atlas of veterinary hematology: blood and bone marrow of domestic animals (2001)
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JOURNAL OF EQUINE VETERINARY SCIENCE228
The Physiological Basis of Veteri-nary Clinical Pharmacology (2001); by J. Desmond Baggot; published by Blackwell Science (Iowa State University Press); 6 1/2 x 9 1/2 hardbound; 283 pages; $72.95.
The diversity of species in which drugs are used for clinical purposes and the emphasis on various classes of drugs make veterinary pharmacology a complex subject. Anatomical and physiological features influence the pharmacokinetic behavior of a drug in a particular animal and the dosage required. This book is concerned with the basis of species differences, the selection of pharmacokinetic parameters and the interpretation of values obtained. There are chapters on bioavailability and its application to veterinary dosage forms, changes in drug disposition and interspecies scaling, clinical selectivity and stereoisomerism, drug permeation, antimicrobial disposition and specifics related to neonatal animals.
The author has gathered all this information together in one place so allowing the reader to make a better selection of drug preparations for animal
dosages to effectively treat animal diseases. The book will prove valuable to clinical researchers in the areas of pharmacology, anesthesia, microbial infections and internal medicine as well as postgraduate students of these disciplines.
Dr. Baggot is a former Professor of Clinical Pharmacology at the School of Veterinary Medicine, University of California, Davis, and is currently Visiting Professor of Veterinary Phar-macology at the School of Veterinary Medicine, St. Georges University, Grenada, West Indies.
Atlas of Veterinary Hematology: Blood and Bone Marrow of Domestic Animals (2001); by John W. Harvey; published by W. B. Saunders; 7 x 10 paperback; 228 pages; $57.00.
This color atlas is designed as a reference for the morphologic aspects of veterinary hematology of common domestic animals. It covers a variety of species, including dogs, cats, horses, cattle, sheep, goats, pigs and llamas. The atlas is divided into two sections; the first covers blood, while the second discusses bone marrow. Techniques for the collection and preparation of blood and bone marrow spears and bone marrow core biopsies are covered, in addition to the morphology of the tissues collected. Often, multiple examples of a cell type or abnormal condition are shown to illustrate the variance in morphology.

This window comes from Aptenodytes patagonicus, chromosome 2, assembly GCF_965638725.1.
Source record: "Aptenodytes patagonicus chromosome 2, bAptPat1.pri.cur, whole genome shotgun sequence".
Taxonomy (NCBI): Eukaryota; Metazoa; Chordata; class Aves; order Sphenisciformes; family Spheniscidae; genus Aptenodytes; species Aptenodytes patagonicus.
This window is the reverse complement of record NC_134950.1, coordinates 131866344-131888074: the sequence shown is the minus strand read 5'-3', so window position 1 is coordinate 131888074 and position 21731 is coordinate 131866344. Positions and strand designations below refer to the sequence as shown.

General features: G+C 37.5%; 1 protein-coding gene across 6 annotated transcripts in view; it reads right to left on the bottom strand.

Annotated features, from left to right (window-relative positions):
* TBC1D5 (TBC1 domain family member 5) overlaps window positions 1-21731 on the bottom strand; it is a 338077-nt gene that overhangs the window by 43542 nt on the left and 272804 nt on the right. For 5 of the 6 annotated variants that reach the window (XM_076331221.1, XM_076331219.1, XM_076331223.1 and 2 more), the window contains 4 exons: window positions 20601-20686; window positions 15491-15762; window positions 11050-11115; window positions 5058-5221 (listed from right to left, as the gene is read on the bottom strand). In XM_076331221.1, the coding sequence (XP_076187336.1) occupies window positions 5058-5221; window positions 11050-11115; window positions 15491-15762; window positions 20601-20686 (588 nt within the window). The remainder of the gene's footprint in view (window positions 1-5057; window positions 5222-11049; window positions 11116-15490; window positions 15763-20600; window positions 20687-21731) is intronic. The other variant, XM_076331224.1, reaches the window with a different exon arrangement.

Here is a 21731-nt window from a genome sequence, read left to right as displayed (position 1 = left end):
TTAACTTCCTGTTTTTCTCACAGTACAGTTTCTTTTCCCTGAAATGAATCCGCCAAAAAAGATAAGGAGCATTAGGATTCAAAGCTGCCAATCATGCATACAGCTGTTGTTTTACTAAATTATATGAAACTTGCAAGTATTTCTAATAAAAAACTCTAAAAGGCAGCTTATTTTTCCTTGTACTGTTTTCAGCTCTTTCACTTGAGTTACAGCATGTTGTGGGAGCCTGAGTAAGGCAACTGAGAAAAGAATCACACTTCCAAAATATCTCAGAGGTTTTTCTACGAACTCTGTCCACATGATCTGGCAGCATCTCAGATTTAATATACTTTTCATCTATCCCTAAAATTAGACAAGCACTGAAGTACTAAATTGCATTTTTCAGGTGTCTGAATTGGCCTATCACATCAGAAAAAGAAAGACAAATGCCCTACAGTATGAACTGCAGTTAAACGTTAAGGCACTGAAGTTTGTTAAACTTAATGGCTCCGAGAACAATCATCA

The book includes nearly 600 high quality color images that enhance the recognition of cell types, inclu-sions and conditions. Hematology of a variety of small and large animals is included. There are multiple examples of cell types and condi-tions demonstrating the variability in morphology that naturally occurs. Accompanying text includes an extensive bibliography to detail the
importance of abnormal findings and provide documentation and additional sources of information.
Kirk and Bistners Handbook of Veterinary Procedures and Emergency Treatment; Seventh edition (2000); by Stephen I. Bistner, Richard B. Ford, and Mark R. Raffe; published by W. B. Saunders; 5 x 8; 1022 pages; $59.00.
It was just over 30 years ago that Drs. Kirk and Bistner edited the first edition of the Handbook of Veterinary Procedures and Emergency Treatment. This new edition exhibits the philosophy and objectives; to provide an efficient, highly practical resource fundamental in todays practice environment.
Looking back at the original 1969 edition offers some striking insights into the many changes introduced into the profession over this relatively short period, the authors observe. It was a time when only four vaccines existed for dogs, when ether and phencyclidine were listed in the chart of Common Drug Doses, and when a discussion of electrocardiography could be published, in its entirety, on page 143. Indeed, things have changed.